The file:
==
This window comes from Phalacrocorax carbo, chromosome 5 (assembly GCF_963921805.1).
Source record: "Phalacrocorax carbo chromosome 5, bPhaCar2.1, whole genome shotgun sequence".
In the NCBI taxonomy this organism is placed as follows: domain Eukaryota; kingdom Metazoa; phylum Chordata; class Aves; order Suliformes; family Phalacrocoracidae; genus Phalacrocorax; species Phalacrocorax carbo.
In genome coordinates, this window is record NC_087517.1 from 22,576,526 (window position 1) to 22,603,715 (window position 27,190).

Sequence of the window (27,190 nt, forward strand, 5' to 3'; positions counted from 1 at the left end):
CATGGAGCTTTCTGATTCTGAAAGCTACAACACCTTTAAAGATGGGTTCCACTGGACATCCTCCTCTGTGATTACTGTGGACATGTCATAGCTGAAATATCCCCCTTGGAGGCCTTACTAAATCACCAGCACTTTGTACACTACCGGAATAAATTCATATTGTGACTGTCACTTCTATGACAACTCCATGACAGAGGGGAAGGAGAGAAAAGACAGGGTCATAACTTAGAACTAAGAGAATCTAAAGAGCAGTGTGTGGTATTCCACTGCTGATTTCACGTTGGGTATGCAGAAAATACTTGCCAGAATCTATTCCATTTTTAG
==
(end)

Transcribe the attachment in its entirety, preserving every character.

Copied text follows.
This window comes from Phalacrocorax carbo, chromosome 5 (assembly GCF_963921805.1).
Source record: "Phalacrocorax carbo chromosome 5, bPhaCar2.1, whole genome shotgun sequence".
In the NCBI taxonomy this organism is placed as follows: domain Eukaryota; kingdom Metazoa; phylum Chordata; class Aves; order Suliformes; family Phalacrocoracidae; genus Phalacrocorax; species Phalacrocorax carbo.
In genome coordinates, this window is record NC_087517.1 from 22,576,526 (window position 1) to 22,603,715 (window position 27,190).

Sequence of the window (27,190 nt, forward strand, 5' to 3'; positions counted from 1 at the left end):
CATGGAGCTTTCTGATTCTGAAAGCTACAACACCTTTAAAGATGGGTTCCACTGGACATCCTCCTCTGTGATTACTGTGGACATGTCATAGCTGAAATATCCCCCTTGGAGGCCTTACTAAATCACCAGCACTTTGTACACTACCGGAATAAATTCATATTGTGACTGTCACTTCTATGACAACTCCATGACAGAGGGGAAGGAGAGAAAAGACAGGGTCATAACTTAGAACTAAGAGAATCTAAAGAGCAGTGTGTGGTATTCCACTGCTGATTTCACGTTGGGTATGCAGAAAATACTTGCCAGAATCTATTCCATTTTTAG